Whether it’s the right to a day off, double pay, or time off in lieu there are a number of common misconceptions when it comes to bank holiday working. As we approach the Easter weekend, let’s get some things ironed out.

Also, latest employment tribunal statistics and case law - automatic unfair dismissal.

March Update

Just a few weeks before April's statutory changes, Asda's ongoing equal pay dispute and burden of proof in a discrimination claim

Managing Long Term Sickness Absence

Handling long-term sickness absence is a delicate matter for a business: the illness may be serious, it may involve surgery and recovery time, or it could be a mental health problem. Managing such issues requires a sympathetic approach but you may also find yourself in the situation where you suspect an illness is being deliberately drawn out to delay a return to work.

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January Update

What is coming up in 2019, the government's 'Good Work Plan' and the latest in the Uber employment status case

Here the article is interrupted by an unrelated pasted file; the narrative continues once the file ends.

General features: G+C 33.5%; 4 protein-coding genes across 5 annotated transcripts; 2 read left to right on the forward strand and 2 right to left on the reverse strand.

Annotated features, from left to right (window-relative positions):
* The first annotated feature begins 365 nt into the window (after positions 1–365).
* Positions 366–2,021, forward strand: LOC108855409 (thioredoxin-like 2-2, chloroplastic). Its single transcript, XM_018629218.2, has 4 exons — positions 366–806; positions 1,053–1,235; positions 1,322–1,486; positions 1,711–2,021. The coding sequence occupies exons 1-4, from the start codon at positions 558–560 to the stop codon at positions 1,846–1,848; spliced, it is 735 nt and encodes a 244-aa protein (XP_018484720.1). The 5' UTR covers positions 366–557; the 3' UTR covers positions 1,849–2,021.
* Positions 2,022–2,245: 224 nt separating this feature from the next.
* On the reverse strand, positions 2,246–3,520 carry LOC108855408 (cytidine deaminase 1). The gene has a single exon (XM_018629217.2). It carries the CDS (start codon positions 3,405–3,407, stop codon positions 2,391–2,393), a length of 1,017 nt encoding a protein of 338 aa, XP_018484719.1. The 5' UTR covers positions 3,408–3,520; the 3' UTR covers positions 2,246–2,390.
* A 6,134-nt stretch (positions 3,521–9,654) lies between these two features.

Uber v Aslam - Employment status

Court of Appeal – December 2018 

The Court of Appeal (CA) has dismissed Uber’s appeal against the employment tribunal (ET) and Employment Appeal Tribunal’s (EAT) decision that drivers engaged by Uber were not self-employed contractors, but fell squarely within the legal definition of ‘worker’ under the Employment Rights Act 1996, the Working Time Regulations 1998 and the National Minimum Wage Act 1998.

Time to review your HR policies and procedures

It’s the start of a New Year, and moving on from reflecting on your business challenges in 2018, it’s time to review with renewed passion and zest the Challenges facing your business and what you need to achieve in 2019.